Even as American military leaders are drawing down the number of troops in Afghanistan, U.S. forces conducted a strike against the Taliban on Thursday, the command overseeing operations in the region announced.

“USFOR-A conducted a strike against armed Taliban fighters attacking an ANDSF checkpoint in Zhari district Kandahar on Dec 10,” Army Col. Sonny Leggett announced via a tweet Friday morning.

The strike in defense of Afghan National Defense and Security Forces is in accordance with the US-Taliban agreement signed in February, he added.

Leggett denied Taliban assertions that civilians were killed

“The Taliban’s claim of civilian casualties are false,” he said.

The strike comes as the U.S. is working to reduce the number of troops in Afghanistan and peace negotiations are ongoing.

With plans in motion to draw down the number of U.S. troops in Afghanistan to 2,500 next month, the chairman of the Joint Chiefs of Staff recently defended that decision by outlining the state of the conflict there.

In addition to reaching something of a stalemate, where the Taliban can’t conquer the U.S.-backed Afghan security forces, and the U.S. can’t bring the Taliban to its knees, Army Gen. Mark Milley said Dec. 2 during a Brookings Institution event that the U.S. has probably done all it can do.

“We believe now that after 20 years, two decades, of consistent effort, that we have achieved a modicum of success,” he said.

Since the first boots hit the ground in October 2001, more than 2,400 American troops have died and nearly 21,000 have been injured, along with the close to $1 trillion spent trying to stabilize Afghanistan enough that it won’t again become a training ground for terrorist groups.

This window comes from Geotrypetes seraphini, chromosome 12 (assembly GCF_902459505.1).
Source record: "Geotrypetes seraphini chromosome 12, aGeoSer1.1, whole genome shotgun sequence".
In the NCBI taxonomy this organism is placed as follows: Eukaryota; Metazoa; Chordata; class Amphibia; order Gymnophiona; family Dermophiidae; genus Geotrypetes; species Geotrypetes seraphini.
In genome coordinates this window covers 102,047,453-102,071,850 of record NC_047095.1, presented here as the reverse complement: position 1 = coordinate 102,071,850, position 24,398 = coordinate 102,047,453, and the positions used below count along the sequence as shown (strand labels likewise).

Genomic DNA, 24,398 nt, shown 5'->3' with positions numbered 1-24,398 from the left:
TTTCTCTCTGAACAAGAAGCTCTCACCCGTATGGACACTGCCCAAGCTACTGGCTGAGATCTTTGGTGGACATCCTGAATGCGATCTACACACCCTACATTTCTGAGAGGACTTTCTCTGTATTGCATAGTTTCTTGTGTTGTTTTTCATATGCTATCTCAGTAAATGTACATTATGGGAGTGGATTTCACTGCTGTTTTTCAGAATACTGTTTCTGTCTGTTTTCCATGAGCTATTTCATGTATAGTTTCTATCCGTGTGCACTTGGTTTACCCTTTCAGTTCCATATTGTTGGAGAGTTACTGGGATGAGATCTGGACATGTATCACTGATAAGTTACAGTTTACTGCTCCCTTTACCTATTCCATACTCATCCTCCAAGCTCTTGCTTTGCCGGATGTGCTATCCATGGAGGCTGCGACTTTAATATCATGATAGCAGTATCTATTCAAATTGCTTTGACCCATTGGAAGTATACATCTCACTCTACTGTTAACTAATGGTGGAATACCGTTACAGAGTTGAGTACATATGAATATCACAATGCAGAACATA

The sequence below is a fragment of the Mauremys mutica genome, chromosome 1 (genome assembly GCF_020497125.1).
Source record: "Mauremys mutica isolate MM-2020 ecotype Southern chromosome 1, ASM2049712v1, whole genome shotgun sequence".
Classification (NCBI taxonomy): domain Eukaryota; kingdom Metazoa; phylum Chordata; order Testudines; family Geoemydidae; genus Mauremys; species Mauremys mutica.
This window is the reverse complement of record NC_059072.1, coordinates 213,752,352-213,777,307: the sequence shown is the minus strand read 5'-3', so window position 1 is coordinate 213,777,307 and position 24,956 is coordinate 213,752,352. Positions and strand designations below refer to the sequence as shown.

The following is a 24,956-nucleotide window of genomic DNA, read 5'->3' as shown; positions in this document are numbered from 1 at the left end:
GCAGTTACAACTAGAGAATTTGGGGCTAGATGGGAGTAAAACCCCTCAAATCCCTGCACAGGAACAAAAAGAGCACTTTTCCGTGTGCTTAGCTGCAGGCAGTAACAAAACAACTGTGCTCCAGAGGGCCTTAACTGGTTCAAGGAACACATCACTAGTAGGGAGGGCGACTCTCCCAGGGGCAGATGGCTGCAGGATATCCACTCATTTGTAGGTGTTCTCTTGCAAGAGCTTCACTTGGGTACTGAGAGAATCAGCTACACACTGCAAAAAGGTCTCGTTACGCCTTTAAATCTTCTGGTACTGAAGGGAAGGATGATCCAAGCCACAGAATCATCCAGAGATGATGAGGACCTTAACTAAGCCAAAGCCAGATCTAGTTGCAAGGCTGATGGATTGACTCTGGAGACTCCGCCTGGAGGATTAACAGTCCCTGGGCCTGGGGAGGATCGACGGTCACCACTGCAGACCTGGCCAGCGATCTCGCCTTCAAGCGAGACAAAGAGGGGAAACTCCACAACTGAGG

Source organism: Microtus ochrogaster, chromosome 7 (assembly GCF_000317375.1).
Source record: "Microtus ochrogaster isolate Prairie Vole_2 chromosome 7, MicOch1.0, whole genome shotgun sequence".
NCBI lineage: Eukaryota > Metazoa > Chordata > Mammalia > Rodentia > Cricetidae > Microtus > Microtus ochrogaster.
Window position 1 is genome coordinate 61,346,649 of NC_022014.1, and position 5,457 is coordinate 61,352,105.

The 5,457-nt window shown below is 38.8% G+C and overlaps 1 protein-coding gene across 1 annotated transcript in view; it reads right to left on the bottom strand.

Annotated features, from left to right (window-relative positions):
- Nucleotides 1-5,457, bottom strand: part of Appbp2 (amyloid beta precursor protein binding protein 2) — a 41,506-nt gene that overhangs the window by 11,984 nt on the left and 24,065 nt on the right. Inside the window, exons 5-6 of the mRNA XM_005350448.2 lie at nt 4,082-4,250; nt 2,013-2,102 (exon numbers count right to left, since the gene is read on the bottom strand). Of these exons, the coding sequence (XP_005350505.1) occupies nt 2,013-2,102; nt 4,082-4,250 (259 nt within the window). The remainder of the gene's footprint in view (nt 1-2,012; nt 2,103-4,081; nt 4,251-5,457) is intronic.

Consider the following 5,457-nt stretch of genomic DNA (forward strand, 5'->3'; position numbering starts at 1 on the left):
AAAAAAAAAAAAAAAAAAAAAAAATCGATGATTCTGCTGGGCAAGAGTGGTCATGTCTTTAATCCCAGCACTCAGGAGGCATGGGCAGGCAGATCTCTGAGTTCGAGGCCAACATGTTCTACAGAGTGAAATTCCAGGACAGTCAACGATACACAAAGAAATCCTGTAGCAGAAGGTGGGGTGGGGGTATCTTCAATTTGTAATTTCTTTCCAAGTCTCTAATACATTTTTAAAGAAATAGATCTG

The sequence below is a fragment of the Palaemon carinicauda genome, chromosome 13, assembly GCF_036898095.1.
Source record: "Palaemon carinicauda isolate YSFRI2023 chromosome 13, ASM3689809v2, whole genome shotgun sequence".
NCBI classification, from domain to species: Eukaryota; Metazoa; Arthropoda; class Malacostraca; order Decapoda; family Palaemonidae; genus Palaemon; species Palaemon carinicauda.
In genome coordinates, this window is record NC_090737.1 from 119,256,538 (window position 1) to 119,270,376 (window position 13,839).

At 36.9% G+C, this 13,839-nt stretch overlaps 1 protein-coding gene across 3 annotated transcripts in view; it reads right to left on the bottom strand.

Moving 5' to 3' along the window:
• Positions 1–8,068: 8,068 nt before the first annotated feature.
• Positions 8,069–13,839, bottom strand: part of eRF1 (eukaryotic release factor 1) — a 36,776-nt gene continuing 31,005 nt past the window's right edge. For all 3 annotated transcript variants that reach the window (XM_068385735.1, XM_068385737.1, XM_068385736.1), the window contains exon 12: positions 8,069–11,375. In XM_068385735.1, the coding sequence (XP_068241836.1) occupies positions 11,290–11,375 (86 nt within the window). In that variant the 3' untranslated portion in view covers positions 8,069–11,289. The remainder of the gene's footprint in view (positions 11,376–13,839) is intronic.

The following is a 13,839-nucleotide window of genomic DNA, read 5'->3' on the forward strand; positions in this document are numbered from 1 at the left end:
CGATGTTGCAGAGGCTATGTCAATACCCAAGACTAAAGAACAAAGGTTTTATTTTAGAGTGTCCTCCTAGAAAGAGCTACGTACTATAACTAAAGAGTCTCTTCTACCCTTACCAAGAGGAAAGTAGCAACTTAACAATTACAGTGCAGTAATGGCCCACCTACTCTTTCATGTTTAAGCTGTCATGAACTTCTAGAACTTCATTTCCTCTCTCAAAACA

Acting Defense Secretary Chris Miller announced on Nov. 17 that forces in that country would draw down from 4,500 to 2,500 by Jan. 15, continuing on a Trump administration plan laid out earlier this year that would bring the number to zero by May.

“With the blessings of providence in the coming year, we will finish this generational war and bring our men and women home,” Miller said. “We will protect our children from the heavy burden and toll of perpetual war. And we will honor the sacrifices made in service to peace and stability in Afghanistan, Iraq and around the world and celebrate all those who helped us secure freedom over oppression.”

The Taliban and Afghan government, with input from the State Department, are continuing peace negotiations in Qatar. A negotiated settlement like the one they’re moving toward, Milley said, is the most common resolution in a situation where an operational victory is improbable.

It’s not yet known, however, where the incoming Biden administration will stand on the drawdown.

Howard Altman is an award-winning editor and reporter who was previously the military reporter for the Tampa Bay Times and before that the Tampa Tribune, where he covered USCENTCOM, USSOCOM and SOF writ large among many other topics.

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